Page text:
Out of desperation, and before dropping quality, we switched to high priority for OBS. This previously worked to help save the i7-7700K from general uselessness in a similar test, so it might help here. We do end up delivering 100% of frames from the i5-8400 when switching OBS to high priority, but there’s a hit to player-side performance; we’ll look at that momentarily, after this chart. The 1500X manages now to deliver 61% of its frames, dropping about 38.7%, and is also improved. We can also see that, again, the 1500X manages to deliver more in the +/-2% window of 16.7ms, but it’s dropping so many that it’s still a poor match for this streaming configuration. It’s too much of a workload.

The player-side FPS chart will help better reveal whether the higher priority OBS workload murders the ability to play and enjoy the game, though. As we talked about in our R7 1700 & i7-7700K benchmarks previously, it’s possible to deliver 100% of frames and still have an awful experience. If you’re only able to render, for example, 30FPS on the player-side, then you obviously have a lot fewer frames available to encode to stream than with a 60+FPS render output.

DiRT Rally: Streamer-Side Performance (10Mbps, Faster)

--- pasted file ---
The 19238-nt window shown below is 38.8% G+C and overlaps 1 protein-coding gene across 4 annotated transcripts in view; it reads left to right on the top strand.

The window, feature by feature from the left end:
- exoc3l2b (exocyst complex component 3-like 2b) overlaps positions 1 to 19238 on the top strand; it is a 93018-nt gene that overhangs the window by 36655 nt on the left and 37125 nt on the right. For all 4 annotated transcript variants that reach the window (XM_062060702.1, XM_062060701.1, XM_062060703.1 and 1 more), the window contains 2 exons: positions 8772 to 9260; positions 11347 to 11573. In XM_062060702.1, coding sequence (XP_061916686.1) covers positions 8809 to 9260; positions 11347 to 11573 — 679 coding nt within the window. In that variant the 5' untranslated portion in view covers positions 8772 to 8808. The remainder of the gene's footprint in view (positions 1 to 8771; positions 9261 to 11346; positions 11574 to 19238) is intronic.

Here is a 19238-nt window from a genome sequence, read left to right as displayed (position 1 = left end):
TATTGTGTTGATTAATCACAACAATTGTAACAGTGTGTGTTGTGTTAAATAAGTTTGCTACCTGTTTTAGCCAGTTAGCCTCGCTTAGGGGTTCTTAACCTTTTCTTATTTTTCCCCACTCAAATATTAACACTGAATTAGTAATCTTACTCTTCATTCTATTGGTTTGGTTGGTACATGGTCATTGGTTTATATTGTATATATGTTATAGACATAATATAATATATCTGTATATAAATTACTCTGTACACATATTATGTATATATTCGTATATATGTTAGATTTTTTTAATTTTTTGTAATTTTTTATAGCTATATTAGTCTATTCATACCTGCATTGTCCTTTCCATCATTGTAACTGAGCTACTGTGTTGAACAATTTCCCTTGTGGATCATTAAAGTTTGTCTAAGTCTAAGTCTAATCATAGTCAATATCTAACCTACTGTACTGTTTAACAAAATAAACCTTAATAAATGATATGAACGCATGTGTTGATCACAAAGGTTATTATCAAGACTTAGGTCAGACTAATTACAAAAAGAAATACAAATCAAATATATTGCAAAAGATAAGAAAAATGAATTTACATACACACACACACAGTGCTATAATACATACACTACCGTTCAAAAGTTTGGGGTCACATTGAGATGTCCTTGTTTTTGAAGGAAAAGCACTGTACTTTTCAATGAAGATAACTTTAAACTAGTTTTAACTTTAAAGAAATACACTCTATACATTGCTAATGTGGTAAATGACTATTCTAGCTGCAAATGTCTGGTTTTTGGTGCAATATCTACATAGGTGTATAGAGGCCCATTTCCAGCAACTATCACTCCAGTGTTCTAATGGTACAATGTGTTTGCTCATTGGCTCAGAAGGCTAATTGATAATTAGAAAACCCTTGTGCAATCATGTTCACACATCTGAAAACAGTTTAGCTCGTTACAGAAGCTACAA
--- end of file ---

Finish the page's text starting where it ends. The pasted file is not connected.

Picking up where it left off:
As a refresher, these FPS charts consist of streamer-side FPS, and make up the other half of the equation. There are two FPS numbers per CPU, minimum: Baseline, which establishes performance when playing without a stream, and streamed output. The delta between the two tells us how much loss there is in performance when streaming.

8400 v 1500x dirt 10mbps faster fps

Baseline FPS, the i5-8400 manages 109FPS AVG, 86FPS 1% lows, and 78FPS 0.1% lows. We are right up against the limits. The R5 1500X performs effectively the same with this video card and with these settings, making the two roughly tied pre-stream. Note that the 8400 and 1500X are not tied in gaming benchmarks, but this test is quite a bit different than those; we’ll publish the full review and gaming benchmarks shortly hereafter.

In the meantime, though, they’re equal pre-stream. During the stream, the i5-8400 outputs 107FPS AVG, 81FPS 1% lows, and 34FPS 0.1% lows. It has lost effectively 0% of its performance, but it is also failing to output any frames to stream. If you remember correctly from the previous chart, the 8400 was only successfully encoding 31% of frames, with the 1500X only encoding 8% of frames.

The 8400 gives the streamer a great experience, but the viewers get an unwatchable experience. The R5 1500X drops more of its frames, falling to 97FPS AVG, but is still spending more resources than necessary on streamer gameplay, and not enough resources on the OBS encoding.

Changing to High Priority for each CPU means we lose in streamer-side FPS, but improve encoded frame output. The i5-8400 is not giving the player 51FPS AVG, with lows somewhat dismal at 11FPS 1% and 7FPS 0.1%. This is effectively unplayable, but we do manage to deliver 100% of frames. To be fair, there aren’t many to deliver, at this point, and it’s still not usable. The R5 1500X with High Priority does even worse, at 33FPS AVG and with 61% frames delivered.